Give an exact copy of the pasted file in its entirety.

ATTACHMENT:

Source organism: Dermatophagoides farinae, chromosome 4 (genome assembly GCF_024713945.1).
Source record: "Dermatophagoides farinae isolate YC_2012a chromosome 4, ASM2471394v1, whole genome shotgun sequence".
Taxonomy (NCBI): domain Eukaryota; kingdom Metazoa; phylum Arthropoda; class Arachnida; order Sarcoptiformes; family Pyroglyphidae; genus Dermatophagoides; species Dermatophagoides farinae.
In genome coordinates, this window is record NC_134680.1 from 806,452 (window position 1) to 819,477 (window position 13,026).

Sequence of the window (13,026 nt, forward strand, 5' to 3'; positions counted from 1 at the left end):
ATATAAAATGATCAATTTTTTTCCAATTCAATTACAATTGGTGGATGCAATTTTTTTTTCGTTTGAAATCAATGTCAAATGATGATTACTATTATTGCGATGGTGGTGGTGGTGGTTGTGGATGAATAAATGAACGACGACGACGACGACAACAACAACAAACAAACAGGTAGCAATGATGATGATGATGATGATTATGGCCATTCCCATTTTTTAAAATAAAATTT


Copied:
Source organism: Dermatophagoides farinae, chromosome 4 (genome assembly GCF_024713945.1).
Source record: "Dermatophagoides farinae isolate YC_2012a chromosome 4, ASM2471394v1, whole genome shotgun sequence".
Taxonomy (NCBI): domain Eukaryota; kingdom Metazoa; phylum Arthropoda; class Arachnida; order Sarcoptiformes; family Pyroglyphidae; genus Dermatophagoides; species Dermatophagoides farinae.
In genome coordinates, this window is record NC_134680.1 from 806,452 (window position 1) to 819,477 (window position 13,026).

Sequence of the window (13,026 nt, forward strand, 5' to 3'; positions counted from 1 at the left end):
ATATAAAATGATCAATTTTTTTCCAATTCAATTACAATTGGTGGATGCAATTTTTTTTTCGTTTGAAATCAATGTCAAATGATGATTACTATTATTGCGATGGTGGTGGTGGTGGTTGTGGATGAATAAATGAACGACGACGACGACGACAACAACAACAAACAAACAGGTAGCAATGATGATGATGATGATGATTATGGCCATTCCCATTTTTTAAAATAAAATTT